Erich - 03/20/13 - 10:19am

Those original Autobikes should all be rounded up like unsold ET Atari cartridges and buried in a pit in the desert. Included should be simple stone or metal carvings indicating to future archeologists that this mass burial represents a bicycle evolutionary dead end.

Seething hatred for the MK1 Autobike aside, this new iteration seems like a solution in search of a problem. I don’t know that having an auto-shifting CVT is any easier than just turning the regular twist shifter that’s included with every NuVinci. As a bonus, no auto shift means no electrical system to deal with.

Sean Simpson - 03/20/13 - 11:47am

First, great article Zach! It’s obvious you know the history of automatic shifting bicycles.

“The question that hasn’t been answered yet, however, is how often the shifter is actually shifting the hub – is it continual? Every 5 seconds? 10? Hopefully we can find out and report back.”

The system analyzes the rider’s actual riding condition (speed, grade, gear ratio, cadence) hundreds of times per second, and has the ability to shift multiple times per second if required. The result is the rider never even feeling individual shifts, because the steps are so small and unnoticeable, yet always feeling like they are in the perfect gear.

I’ll keep an eye on this thread for any other questions.

Sean Simpson
AutoBike, Inc.

Zach Overholt - 03/20/13 - 11:56am

Nice, Thanks for clearing that up Sean!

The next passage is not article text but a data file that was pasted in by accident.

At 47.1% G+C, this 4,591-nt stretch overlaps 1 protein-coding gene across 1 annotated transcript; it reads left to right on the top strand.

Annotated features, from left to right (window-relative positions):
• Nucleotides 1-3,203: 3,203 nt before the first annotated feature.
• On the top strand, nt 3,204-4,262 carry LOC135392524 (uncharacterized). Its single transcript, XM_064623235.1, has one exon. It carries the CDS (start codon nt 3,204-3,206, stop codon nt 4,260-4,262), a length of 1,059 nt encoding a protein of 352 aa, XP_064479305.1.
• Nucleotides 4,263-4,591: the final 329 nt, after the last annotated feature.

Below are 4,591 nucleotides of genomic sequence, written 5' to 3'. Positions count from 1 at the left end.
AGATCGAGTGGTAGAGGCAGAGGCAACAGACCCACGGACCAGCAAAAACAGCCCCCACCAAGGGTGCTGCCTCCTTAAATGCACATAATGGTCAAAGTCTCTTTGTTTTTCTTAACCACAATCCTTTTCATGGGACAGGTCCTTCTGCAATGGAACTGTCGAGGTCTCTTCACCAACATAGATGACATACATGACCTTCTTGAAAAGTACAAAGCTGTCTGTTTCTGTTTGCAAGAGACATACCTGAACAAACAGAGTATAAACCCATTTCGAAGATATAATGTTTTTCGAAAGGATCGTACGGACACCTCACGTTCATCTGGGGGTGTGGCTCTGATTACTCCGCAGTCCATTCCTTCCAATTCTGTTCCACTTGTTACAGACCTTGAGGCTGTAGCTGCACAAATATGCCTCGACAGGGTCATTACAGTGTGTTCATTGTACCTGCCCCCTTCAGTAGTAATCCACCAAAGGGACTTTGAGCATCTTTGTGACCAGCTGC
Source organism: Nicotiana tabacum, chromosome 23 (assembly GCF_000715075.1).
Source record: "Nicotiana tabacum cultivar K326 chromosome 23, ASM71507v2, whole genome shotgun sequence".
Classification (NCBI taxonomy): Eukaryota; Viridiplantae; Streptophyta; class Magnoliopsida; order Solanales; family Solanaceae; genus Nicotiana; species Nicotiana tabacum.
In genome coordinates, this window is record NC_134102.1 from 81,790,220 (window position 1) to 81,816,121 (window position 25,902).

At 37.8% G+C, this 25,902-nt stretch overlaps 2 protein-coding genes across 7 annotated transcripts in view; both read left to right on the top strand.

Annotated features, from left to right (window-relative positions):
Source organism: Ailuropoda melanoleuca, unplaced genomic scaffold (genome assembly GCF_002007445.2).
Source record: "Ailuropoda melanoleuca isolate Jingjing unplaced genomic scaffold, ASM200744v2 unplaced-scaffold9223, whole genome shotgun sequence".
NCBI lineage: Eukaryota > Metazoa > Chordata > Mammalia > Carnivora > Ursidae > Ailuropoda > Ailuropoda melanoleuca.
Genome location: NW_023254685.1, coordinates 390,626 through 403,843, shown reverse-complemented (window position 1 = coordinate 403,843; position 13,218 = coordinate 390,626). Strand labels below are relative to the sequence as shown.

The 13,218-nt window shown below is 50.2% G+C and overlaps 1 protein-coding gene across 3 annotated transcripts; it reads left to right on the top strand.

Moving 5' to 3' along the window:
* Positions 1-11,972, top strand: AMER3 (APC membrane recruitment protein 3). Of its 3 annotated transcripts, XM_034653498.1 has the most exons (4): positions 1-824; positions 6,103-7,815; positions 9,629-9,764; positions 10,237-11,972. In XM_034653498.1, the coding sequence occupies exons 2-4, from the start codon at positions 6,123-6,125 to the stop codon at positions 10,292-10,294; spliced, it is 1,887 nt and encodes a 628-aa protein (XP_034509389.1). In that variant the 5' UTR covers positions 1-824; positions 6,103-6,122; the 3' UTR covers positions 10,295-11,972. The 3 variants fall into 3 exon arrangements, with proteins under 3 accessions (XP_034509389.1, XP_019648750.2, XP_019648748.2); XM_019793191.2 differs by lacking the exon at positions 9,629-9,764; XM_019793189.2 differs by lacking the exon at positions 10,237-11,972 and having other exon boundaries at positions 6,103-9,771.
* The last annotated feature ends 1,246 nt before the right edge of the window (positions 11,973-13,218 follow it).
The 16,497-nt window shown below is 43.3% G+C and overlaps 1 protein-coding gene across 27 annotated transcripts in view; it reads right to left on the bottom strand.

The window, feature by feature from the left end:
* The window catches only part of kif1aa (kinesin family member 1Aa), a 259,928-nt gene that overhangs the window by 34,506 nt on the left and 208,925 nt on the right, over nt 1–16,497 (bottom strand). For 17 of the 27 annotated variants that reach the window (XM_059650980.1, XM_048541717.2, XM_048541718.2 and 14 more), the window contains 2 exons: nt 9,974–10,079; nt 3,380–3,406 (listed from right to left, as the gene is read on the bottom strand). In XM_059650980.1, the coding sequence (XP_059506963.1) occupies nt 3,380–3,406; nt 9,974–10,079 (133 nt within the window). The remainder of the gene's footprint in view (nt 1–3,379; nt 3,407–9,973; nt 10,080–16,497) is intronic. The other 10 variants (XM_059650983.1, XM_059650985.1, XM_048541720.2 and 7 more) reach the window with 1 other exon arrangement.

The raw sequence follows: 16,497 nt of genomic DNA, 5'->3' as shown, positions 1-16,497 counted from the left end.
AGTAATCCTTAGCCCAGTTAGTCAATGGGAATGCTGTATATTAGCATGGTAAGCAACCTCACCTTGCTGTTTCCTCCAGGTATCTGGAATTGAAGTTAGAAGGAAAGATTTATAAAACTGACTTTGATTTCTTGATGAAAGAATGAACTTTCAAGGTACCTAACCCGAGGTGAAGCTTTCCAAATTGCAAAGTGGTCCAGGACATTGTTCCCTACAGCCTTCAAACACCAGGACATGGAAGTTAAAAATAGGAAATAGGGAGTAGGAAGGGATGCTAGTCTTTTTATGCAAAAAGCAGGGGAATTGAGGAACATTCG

Sean Simpson - 03/20/13 - 12:08pm

Hey Erich,

We don’t see an electrical system as a downside. It’s a key enabler that allows individual riders to find their comfort zone and then let the bicycle keep them in that comfort zone at all times so they can simply enjoy the ride. Previous automatic shifting bikes left the rider with little to no ability to modify cadence. It also allows riders to track their riding stats like distance traveled, average speed, calories burned, etc.

Our bike can shift hundreds of times per minute and multiple times per second which enables a smooth, seamless riding experience. It wouldn’t be possible to replicate our riding experience with a manual twist shifter.


frank - 03/20/13 - 1:54pm

I like it. I think its going to be big.

However, I think a fully sealed chain case would go a long way towards solving problems that deter casual cyclists, namely having to maintain the chain, getting grease on your pant legs and transporting and storing a ‘dirty’ bike with grease from the chain getting all over.

I’m sure they were trying to keep the cost down, but I think creating a ‘whole package’ bike with lights, fenders, a rack and everything you would need would be ideal, making it comparable to a car in ease of use. Also, once you sell a bagillion of these, please put together a sport model that an actual cyclist would buy, the body positioning on that bike looks absolutely miserable for anything more than going around the block.

Greg - 03/20/13 - 4:24pm

I agree with frank – although for under 1000 bucks, it would be worth it buy they bike just for parts and build it up on the frame of your choice. Some NuVinci bikes go for close to $2000

Bikehoarder6 - 03/20/13 - 5:12pm

I will say this is a very good thing for many reasons.
First, how many of us have had girlfriends go on casual bike rides but didn’t know how to shift? I had a girl who not only didn’t know how, but flat out refused to even try to learn. She equated learning how to shift bike gears like trying to learn Chinese.
Second, if the bike community as a whole is trying to advocate cycling as a healthy lifestyle, get more people riding and therefore improve life for all cyclists with more bike paths and bike lanes, then yes it is good.
Third, out of my 6 bikes the bike I ride most is my Electra Townie 24 speed cruiser. It is the most comfortable and ergonomically designed bike outside of a recumbent (yes I have one of those as well).
Fourthly, if this shifting system works as well as they say it does, obviously it can be put on any bike frame/geometry imaginable.